Avgorou is a big farming community of 4,300 residents. It is situated south-west of the occupied city of Famagusta and borders with the Green Line that separates the island into two.
The residents of the village mainly are farmers and are known for the growing of potatoes, vegetables and citrus fruits. A lot of other residents work in the tourist sector and other local businesses.
Being a village with very long history a lot of monuments can be found, from the time of the king of Salamina, Evagoras. Also a number of classical and old houses, with unique architectural designs can be found here.
Apostolos Peter and Pauls Church is situated in the centre of Avgorou, and provides all Christian Orthodox services to worshippers.
The Church was built towards the end of the 19th century and was renovated in 1931, 1959 and 1999.
Its important to emphasize that the Greek-Cypriots belong to the Greek Orthodox Church, and they do their best to follow their religion.
This monastery is built upon a small hillock overlooking the road. Most probably the domed church was built sometime during the 15th or 16th century. Agios Kendeas is considered to be one of the German saints who came to Cyprus to lead a monastic life in different areas of the island. It seems that Agios Kendeas first spent some time in Pafos, where there is a church dedicated to him. Later, he left Pafos and moved to an area within the jurisdiction of Avgorou. Today’s “holy water” could be the cave where the saint spent his last days on earth.
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Avgorou has long being famous for the production of high quality potatoes. The fertile red soil of the area is particularly helpful for the growth of potatoes. Potatoes are grown in two seasons. The spring which is the main crop is planted between December and February and harvested from April until early June.
The wish to honour the Avgorou dead fighters goes back to 1962 when the first actions to gather the necessary funds took place. More than twenty years afterwards, in March 1985, the EOKA 1955-59 Avgorou members’ decision to construct a memorial materialized.
The intention of the initiative was to remind the origins, symbolize the main principles of the EOKA 1955-59 struggle, and commemorate Modestos Panteli, the first EOKA fighter who died on April 1st 1955.
For that reason the area where the memorial is situated today was symbolically chosen, being the exact place of his death. The memorial honors the memory of all Avgorou and the nearby Liopetri village EOKA’s dead fighters and aspired to be the reference point for the whole of Cyprus during the annual commemorations on April 1st.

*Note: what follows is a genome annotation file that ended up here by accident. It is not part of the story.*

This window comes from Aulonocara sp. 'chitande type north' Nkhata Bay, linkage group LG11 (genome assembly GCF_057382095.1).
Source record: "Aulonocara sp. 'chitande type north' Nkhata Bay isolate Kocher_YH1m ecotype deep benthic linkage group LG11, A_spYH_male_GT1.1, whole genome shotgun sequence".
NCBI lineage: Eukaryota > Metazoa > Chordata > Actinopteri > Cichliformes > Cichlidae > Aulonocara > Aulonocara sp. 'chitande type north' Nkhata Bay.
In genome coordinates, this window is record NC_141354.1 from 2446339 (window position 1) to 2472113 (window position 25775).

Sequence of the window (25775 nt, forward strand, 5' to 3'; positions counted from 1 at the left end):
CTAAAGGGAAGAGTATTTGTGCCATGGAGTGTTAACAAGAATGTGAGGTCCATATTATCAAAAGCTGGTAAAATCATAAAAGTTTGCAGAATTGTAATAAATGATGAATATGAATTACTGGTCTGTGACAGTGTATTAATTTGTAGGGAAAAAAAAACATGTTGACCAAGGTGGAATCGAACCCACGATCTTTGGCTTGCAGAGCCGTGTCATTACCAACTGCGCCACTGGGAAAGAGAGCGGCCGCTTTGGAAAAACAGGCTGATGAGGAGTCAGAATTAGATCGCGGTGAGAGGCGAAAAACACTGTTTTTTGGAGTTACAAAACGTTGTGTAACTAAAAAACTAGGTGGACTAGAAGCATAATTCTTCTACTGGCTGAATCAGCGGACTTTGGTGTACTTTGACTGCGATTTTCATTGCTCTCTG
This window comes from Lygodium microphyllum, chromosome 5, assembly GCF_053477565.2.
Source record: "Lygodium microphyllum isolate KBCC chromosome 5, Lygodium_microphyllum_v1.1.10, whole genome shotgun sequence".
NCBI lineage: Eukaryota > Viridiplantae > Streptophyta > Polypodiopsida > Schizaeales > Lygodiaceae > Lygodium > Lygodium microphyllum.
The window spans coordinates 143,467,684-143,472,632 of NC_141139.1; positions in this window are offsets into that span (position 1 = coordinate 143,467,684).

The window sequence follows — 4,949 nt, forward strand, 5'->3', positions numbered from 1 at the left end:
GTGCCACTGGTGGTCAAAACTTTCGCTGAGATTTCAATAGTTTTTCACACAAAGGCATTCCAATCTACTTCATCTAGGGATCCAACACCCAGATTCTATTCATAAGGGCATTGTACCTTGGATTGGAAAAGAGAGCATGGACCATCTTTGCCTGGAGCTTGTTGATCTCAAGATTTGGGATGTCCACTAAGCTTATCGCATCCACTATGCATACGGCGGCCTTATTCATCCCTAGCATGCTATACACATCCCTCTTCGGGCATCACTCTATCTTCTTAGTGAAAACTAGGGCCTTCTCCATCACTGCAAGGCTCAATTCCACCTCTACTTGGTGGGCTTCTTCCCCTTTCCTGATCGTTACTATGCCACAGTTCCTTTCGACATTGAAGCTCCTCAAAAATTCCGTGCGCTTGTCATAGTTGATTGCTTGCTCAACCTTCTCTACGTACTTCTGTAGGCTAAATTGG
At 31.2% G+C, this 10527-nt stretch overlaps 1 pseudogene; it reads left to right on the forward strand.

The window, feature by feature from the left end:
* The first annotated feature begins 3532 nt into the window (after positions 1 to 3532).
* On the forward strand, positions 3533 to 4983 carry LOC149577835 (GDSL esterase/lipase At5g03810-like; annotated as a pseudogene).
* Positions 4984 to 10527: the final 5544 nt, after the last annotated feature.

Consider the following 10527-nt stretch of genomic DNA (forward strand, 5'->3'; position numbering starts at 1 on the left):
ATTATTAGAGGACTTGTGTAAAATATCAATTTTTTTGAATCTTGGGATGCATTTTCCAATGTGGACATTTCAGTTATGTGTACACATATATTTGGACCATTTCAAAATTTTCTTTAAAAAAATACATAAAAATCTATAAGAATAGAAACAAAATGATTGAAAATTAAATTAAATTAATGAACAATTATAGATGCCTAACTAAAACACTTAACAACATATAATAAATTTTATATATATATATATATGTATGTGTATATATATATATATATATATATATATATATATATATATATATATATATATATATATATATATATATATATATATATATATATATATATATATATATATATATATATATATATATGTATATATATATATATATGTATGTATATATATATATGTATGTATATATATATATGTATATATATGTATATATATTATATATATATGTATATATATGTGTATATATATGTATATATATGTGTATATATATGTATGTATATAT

The funding of this extensive project was secured mainly by the EOKA 1955-59 members, and the Board for the Historical Memory of the EOKA 1955-59 Struggle (SIMAE). Other state and private entities also made contributions.
A procession path flanked with a row of cypress trees links the ancient Greek Corinthian style entrance with the Mycenaean-like tomb. The path opens up to an ancient Greek theater construction. The distance between the theater’s semicircular auditorium and the tomb is flanked with dark stone panels where the names of the dead appear.
Inside the tomb, 26 portraits in relief were made by the three sculptors. Because of the limited budget, black and white photographs of the deceased substituted part of the total of 108 portraits initially planned to cover the walls.
Following the ancient Greek tradition, where theaters were adjacent to temples and in particular to Dionysus temple in order to underline the origins and the higher purpose of the theater culture, at Avgorou village, the nearby chapel was erected to remind the close relation between religion and motherland in modern Cyprus.
The unveiling of the monument took place on October 18th 2002.
The community of Avgorou within its efforts to preserve, protect and promote the cultural heritage of the area, bought and renovated the Koutras’ House, a rare specimen of traditional architecture of the area, built in 1921.This impressive farmhouse, built of stone, is one of the few houses in the area with outer coating. The Avgorou Community Council bought all of the construction, as well as a part of the plot including the stockyard, the water reservoir, the wheel-well and the courtyard. With the co-operation of the Pierides Foundation the house has been renovated and is now functioning as the Avgorou – Pierides Foundation Folk Art Museum, aspiring to bring to the community an invaluable example of the Folk Art tradition of the area.
The Museum hosts the kind donations of Folk Art items from the personal collections of several of the Avgorou residents, as well as the important Folk Art collection of the Pierides Foundation. This includes amongst others rare 19th century wood-carved furniture, priceless traditional textiles and embroideries of the 18th – 19th century, costumes, silverware and pottery, a collection of nine paintings by the great Cypriot folk artist Michael Kassialos, as well as many other traditional utensils and tools. The collection – an invaluable tool for the studying of the different expressions of Cyprus Folk Art – and the family inheritance of the Pierides Foundation add up to the completed picture of a rich, urban household equipment of the last centuries. Moreover, the visitor of the museum has the opportunity to see the cultural and commercial relations of those years between Cyprus and the West, the East, and especially the relations of the island with the rest of the Greek islands.